Wednesday, 12 March 2008

"Cutting-EDGE" Research: Terminator, Confessor, Inquisitor and Enforcer

I'm leaving tomorrow for Waterloo, Canada, where I will speak at the WTO Institutional Reform Project workshop hosted by the EDGE network. At the conference, I will present a paper that I co-authored with my colleage Prof. Chin Leng Lim on "Saving the WTO from the Risk of Irrelevance: The WTO Dispute Settlement Mechanism as a 'Common Good' for RTA Disputes". Here are the first few lines of the paper:

Over the past few decades, Regional Trade Agreements (RTAs) have exploded all around the world (Warwick Report, at 45). The consensus among the trade circle now is that "regionalism is here to stay" (Baldwin, 2006, at 1508), "will [not] disappear" (Warwick Report, at 53) and "little can be done to prevent … spread of [RTAs]" (Sutherland Report, at 103). Such proliferation of RTAs created a renewed sense of urgency for the WTO to take some actions to avoid the fate of being eclipsed into irrelevance. There are several options to cope with the challenge:

The first option sees the WTO as the "terminator" of RTAs. Theoretically speaking, the best approach would be to heighten the level of ambition in global trade talks to reduce all trade barriers to zero so that the discriminatory effect created by RTAs could be reduced or even eliminated (Warwick Report, at 51). In reality, however, such approach would be impossible for well-known reasons.

The second option sees the WTO is as the "confessor". If we think of granting preferential treatments in RTAs and violating the non-discrimination principle of the WTO as committing a cardinal sin in the Religion of Free Trade, the "terminator" would wipe out those sins by eliminating the preferences. In contrast, while the "confessor" cannot wipe out those sins, he could at least alleviate the guilty feeling by reducing the negative impact of those sins. As the "confessor", the WTO's roles include first, providing objective research to help better understand the impact of RTAs on non-Members and second, setting up a negotiating forum for the coordination/standardisation/harmonisation of rules of origin, as well as third, drafting "best practices" or model RTAs to minimize the effect of further fragmentation created by different breeds of RTAs (Warwick Report, at 52). The problems with this approach are first the resource constraints of the WTO, second the political sensitivities, and third, whether the "one size fit all" approach would work.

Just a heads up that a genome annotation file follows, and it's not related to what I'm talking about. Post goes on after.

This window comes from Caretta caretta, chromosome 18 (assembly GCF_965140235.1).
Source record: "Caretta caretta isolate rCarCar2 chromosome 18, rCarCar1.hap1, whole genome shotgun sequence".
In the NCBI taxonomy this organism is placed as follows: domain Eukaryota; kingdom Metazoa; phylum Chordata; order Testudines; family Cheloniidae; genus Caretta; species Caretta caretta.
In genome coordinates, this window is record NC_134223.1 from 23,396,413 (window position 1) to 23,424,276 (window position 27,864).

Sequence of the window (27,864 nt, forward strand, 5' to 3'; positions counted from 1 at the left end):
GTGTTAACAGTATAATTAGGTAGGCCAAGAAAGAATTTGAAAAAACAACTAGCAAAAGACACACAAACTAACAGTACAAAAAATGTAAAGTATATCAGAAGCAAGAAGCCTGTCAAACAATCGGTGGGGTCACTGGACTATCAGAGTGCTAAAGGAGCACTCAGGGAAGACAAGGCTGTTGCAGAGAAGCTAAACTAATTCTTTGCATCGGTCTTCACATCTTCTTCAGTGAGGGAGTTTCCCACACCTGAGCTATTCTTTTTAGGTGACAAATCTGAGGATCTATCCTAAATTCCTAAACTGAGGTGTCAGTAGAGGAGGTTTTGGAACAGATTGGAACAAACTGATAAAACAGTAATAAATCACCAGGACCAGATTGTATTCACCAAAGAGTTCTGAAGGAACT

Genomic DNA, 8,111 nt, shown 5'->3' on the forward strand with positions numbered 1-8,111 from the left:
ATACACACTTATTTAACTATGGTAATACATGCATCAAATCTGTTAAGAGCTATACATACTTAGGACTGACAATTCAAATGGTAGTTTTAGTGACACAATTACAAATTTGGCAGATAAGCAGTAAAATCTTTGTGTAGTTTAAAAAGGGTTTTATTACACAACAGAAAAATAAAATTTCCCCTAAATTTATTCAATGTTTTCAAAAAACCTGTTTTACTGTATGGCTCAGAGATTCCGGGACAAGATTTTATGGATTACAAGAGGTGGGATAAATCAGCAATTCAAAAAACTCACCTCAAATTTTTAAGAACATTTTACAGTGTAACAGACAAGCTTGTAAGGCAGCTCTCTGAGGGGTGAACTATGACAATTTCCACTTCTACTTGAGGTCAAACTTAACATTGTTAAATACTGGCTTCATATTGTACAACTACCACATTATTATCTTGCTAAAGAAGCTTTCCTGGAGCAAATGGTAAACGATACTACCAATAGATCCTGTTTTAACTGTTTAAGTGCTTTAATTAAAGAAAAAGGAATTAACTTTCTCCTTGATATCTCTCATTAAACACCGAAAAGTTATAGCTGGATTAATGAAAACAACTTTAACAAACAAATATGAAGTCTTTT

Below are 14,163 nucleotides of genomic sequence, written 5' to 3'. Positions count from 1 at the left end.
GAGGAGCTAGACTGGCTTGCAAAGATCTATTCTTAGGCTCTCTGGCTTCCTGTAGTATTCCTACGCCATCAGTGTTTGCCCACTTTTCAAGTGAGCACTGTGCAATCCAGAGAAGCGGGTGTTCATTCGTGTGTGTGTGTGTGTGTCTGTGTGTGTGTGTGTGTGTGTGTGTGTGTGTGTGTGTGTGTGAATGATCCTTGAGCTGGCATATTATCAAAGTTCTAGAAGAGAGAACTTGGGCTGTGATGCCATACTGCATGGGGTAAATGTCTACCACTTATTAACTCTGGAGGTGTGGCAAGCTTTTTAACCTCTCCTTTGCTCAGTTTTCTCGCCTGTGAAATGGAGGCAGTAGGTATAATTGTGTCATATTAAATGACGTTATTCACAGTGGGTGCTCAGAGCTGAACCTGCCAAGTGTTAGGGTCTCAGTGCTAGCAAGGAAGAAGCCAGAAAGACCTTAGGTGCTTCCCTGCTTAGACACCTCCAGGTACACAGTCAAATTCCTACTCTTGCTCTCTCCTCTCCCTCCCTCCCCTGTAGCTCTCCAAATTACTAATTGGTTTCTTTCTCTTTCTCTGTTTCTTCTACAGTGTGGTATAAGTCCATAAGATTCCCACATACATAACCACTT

Yet another option offered is to turn the WTO into an "inquisitor" by strengthening the existing monitoring system of the WTO on RTAs, with the 2006 rules on transparency being the most recent example (Warwick Report, at 52). Unfortunately, however, as the Committee on Regional Trade Agreements (CRTA), the main institution entrusted with the monitoring task in the WTO, has been plagued with the lack of efficiency brought by the consensus rule, any heightened monitoring rules would not be of much use either.

In this article, we will discuss the fourth option, i.e., to make the WTO an "enforcer" by using the WTO dispute settlement mechanism as a venue for resolving at least some disputes among RTA parties, and possibly even among both RTA and non-RTA WTO Members. The rationale underlying this initiative is that, by using the WTO dispute settlement system for RTA disputes, the Members will be able to develop gradually a body of "common law" on RTAs, which would then form the basis of multilateral rules on RTAs or harmonizing rules in different RTAs. This way, we can minimize the harmful effect of RTAs, and indeed turn RTAs from "stumbling blocks" into "building blocks" of the multilateral trading system.

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